How to Know Who’s Trustworthy

17 October, 2021

Knotty problems call for sound advice. Use philosophy to find the intellectually dependable amid the frauds and egotists says T Ryan Byerly in this Psyche guide. In it he maps out five of the virtues of intellectually dependable people, and contrasts each of these with the vices of their undependable counterparts. Looking out for these signs of intellectual trustworthiness can help us do a better job, as we think through, together, the issues that matter to us.

We know we sometimes need the help of others to think about some issues which are too complex, or the subject of bewildering and vociferous debate. But making the decision about who should influence our thinking can also be difficult. Byerly says that’s where philosophy comes in handy, as it helps us to establish a set of heuristics for whom to trust with our intellectual lives.

“… expertise alone can rarely settle the questions that matter to us. This is because settling these issues isn’t just about making a list of facts. It’s about deliberating about these facts in light of our values and objectives. We have to figure out what we, in our particular situation, should do about the facts. And we can’t figure that out without moral clarity and knowledge of ourselves.”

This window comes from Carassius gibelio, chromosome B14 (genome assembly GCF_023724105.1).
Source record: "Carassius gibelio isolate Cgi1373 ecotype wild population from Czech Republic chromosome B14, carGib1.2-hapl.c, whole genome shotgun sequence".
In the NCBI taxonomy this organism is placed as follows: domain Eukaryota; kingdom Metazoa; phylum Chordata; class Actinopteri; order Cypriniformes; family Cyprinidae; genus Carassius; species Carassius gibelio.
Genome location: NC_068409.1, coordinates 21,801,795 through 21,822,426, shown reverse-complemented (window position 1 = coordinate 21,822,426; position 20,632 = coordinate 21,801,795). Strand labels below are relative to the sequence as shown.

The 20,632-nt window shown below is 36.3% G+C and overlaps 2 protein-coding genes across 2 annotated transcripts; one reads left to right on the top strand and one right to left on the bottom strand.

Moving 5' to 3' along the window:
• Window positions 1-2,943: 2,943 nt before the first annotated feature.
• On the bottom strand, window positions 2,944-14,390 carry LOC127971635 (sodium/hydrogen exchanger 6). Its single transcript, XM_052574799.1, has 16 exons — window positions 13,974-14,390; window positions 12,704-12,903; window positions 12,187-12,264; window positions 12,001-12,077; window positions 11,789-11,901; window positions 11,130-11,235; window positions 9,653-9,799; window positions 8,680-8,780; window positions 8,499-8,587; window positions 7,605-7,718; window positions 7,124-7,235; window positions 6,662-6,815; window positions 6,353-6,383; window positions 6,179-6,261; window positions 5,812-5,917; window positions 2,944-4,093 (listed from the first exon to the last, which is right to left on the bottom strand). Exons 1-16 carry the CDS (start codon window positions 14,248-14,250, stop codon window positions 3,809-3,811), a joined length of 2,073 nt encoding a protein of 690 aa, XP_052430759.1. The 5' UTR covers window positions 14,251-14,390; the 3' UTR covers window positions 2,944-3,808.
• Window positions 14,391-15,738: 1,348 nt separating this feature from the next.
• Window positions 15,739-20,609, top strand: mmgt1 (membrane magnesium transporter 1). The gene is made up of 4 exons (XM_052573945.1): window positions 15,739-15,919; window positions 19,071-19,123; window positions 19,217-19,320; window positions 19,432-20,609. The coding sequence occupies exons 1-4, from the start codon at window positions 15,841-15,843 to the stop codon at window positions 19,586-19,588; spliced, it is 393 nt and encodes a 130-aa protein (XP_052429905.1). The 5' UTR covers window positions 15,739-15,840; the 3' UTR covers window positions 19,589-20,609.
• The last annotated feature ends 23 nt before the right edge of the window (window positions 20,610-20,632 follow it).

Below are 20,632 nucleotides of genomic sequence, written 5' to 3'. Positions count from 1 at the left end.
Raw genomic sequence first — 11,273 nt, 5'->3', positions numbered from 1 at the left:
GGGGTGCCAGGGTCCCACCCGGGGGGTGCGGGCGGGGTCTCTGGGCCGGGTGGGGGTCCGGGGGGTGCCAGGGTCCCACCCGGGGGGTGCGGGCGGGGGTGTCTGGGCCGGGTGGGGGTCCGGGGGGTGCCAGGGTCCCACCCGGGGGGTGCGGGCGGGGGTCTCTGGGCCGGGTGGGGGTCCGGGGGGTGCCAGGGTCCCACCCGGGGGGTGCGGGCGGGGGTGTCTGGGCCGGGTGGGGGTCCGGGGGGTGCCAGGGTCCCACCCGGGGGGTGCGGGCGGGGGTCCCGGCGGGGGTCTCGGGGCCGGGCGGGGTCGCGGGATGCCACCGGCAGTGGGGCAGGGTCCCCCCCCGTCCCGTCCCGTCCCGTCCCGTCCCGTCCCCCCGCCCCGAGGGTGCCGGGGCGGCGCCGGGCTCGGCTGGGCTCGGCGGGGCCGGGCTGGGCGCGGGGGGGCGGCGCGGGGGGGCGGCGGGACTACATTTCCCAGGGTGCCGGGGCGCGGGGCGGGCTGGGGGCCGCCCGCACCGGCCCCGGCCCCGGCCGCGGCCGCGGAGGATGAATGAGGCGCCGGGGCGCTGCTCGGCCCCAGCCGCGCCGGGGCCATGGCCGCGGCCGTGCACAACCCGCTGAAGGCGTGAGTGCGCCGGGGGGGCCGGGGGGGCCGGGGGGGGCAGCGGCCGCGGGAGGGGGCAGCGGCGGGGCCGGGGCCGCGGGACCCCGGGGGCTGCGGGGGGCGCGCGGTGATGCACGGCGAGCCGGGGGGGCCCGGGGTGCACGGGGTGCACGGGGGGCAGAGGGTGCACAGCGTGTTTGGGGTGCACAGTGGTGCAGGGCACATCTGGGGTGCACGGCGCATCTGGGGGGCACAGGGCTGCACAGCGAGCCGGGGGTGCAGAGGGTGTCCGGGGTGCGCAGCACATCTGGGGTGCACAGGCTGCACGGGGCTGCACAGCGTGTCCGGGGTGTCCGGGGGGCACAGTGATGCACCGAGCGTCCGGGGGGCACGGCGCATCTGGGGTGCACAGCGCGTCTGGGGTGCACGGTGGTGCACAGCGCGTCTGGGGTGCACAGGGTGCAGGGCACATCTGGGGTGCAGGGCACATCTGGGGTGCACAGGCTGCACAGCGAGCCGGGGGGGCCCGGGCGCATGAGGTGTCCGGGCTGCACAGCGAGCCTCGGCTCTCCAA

T Ryan Byerly, philosopher, University of Sheffield

Read the full article here to find out what the five virtues are, some questions to ask when considering who to within your network is intellectually dependable, and strategies to help you grow your own intellectual dependability. Being a critical thinker doesn’t necessarily mean that you possess the virtues of intellectual dependability, but you can build that capacity.

via Psyche, T Ryan Byerly, 4 November 2020. Read the full article here.

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